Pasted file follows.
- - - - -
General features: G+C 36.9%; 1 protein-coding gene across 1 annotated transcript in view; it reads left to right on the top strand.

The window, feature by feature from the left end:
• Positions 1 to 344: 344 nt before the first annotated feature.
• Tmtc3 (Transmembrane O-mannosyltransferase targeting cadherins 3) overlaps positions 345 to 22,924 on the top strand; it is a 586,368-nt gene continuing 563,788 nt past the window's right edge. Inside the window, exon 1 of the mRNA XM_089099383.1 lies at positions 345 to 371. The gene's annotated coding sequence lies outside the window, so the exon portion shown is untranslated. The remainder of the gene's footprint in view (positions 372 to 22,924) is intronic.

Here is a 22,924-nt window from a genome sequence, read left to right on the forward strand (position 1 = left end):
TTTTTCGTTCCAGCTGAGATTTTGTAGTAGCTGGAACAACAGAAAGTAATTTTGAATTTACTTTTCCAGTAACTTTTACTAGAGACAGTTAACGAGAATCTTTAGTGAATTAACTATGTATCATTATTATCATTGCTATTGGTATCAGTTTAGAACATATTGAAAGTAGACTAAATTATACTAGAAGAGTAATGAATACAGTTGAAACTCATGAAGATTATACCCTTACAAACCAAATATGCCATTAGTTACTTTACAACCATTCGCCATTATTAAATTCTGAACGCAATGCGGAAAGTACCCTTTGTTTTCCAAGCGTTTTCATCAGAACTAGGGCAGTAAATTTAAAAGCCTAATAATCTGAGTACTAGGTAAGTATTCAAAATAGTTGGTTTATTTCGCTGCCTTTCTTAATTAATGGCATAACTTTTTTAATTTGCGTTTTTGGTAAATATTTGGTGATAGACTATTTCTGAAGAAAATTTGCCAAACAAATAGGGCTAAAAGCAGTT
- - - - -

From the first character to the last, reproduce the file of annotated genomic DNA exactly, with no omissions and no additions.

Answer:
General features: G+C 36.9%; 1 protein-coding gene across 1 annotated transcript in view; it reads left to right on the top strand.

The window, feature by feature from the left end:
• Positions 1 to 344: 344 nt before the first annotated feature.
• Tmtc3 (Transmembrane O-mannosyltransferase targeting cadherins 3) overlaps positions 345 to 22,924 on the top strand; it is a 586,368-nt gene continuing 563,788 nt past the window's right edge. Inside the window, exon 1 of the mRNA XM_089099383.1 lies at positions 345 to 371. The gene's annotated coding sequence lies outside the window, so the exon portion shown is untranslated. The remainder of the gene's footprint in view (positions 372 to 22,924) is intronic.

Here is a 22,924-nt window from a genome sequence, read left to right on the forward strand (position 1 = left end):
TTTTTCGTTCCAGCTGAGATTTTGTAGTAGCTGGAACAACAGAAAGTAATTTTGAATTTACTTTTCCAGTAACTTTTACTAGAGACAGTTAACGAGAATCTTTAGTGAATTAACTATGTATCATTATTATCATTGCTATTGGTATCAGTTTAGAACATATTGAAAGTAGACTAAATTATACTAGAAGAGTAATGAATACAGTTGAAACTCATGAAGATTATACCCTTACAAACCAAATATGCCATTAGTTACTTTACAACCATTCGCCATTATTAAATTCTGAACGCAATGCGGAAAGTACCCTTTGTTTTCCAAGCGTTTTCATCAGAACTAGGGCAGTAAATTTAAAAGCCTAATAATCTGAGTACTAGGTAAGTATTCAAAATAGTTGGTTTATTTCGCTGCCTTTCTTAATTAATGGCATAACTTTTTTAATTTGCGTTTTTGGTAAATATTTGGTGATAGACTATTTCTGAAGAAAATTTGCCAAACAAATAGGGCTAAAAGCAGTT